The second longitudinal restraint means may comprise movable foot sled 20 intended to be positioned at the second end of the frame 12. The sled includes a vertically-extending footboard 22 mounted to a horizontal base 26 and braced by diagonal struts 26. The sled is selectively positioned upon the frame by aligning the pairs of bores 28, 30 in the sled base with selected pairs of corresponding positioning bores 32 in the frame. Pins 34 are inserted into the aligned bores to position the foot sled 20 in the desired lateral position along the length of the apparatus frame. Both the shoulder supports 14, foot sled 20, and the pins 34 are of sufficiently rigid construction to withstand the forces to be placed upon them and, like the frame 12, are constructed of materials which will not affect or distort the imaging process.
As depicted in FIG. 3, a patient 36 lies supine on the apparatus frame 12, his or her shoulders being supported by the shoulder supports 14 and his or her feet placed against the footboard 22 with the knees slightly bent. The position of the footboard may be adjusted as required to provide the appropriate positioning thereof. Typically, the distance between the footboard and shoulder restraint is about three inches less than that of the normal shoulder height. Once so positioned the patient is directed to attempt to extend or straighten his or her legs upon receipt of the instruction to do so. Such attempted extension, restrained by the shoulder supports and footboard, applies a compressive force to the spinal column, as the body is maintained essentially motionless by the combination of the shoulder supports and the foot sled. With the patient so directed, the apparatus and patient are placed in the appropriate position within the MRI unit to allow imaging of the spinal area to be performed. Properly oriented, the patient is instructed to extend the legs and maintain the extension until instructed to relax. The MRI scan is performed while the extension is maintained. The level of force applied by the patient may depend both on the initial degree of leg flexure and subsequent extension, as well as the muscular effort exerted. The patient may be instructed to exert sufficient force to develop pain in the affected region, or may be instructed in more general terms to merely attempt to straighten the legs. Alternatively, a force measuring device, such as a transducer 38, may be mounted to the footboard 22 and connected to a remote display apparatus to provide a more quantitative measure of the force. This will also allow the force to be monitored during the duration of a scan to insure consistency and to allow suitable instructions to be provided to the patient. After the scan is completed, the patient may then be instructed to relax.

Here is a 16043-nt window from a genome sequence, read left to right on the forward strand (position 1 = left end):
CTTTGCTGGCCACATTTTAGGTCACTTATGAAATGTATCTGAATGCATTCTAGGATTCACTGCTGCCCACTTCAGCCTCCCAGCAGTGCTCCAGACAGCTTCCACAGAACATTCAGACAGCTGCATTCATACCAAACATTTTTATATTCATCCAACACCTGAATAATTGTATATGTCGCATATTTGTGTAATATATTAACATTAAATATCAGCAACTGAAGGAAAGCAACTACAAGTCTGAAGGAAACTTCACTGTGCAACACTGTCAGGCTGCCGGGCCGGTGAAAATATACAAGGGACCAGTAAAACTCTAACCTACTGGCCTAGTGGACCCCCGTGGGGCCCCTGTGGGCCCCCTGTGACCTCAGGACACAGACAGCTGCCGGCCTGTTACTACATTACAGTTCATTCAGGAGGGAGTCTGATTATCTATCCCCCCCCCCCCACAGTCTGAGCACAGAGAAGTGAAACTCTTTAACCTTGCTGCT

By use of the method and apparatus of the present invention a simulation of the effects of sitting and the like upon the spine may be performed while allowing the patient to be maintained in a supine position required for conventional MRI evaluation. It thus provides for a further and alternative means for investigating and evaluating possible spinal injury, which injuries may be difficult to identify and locate when MRI analysis is performed with the spinal column being in an otherwise uncompressed state.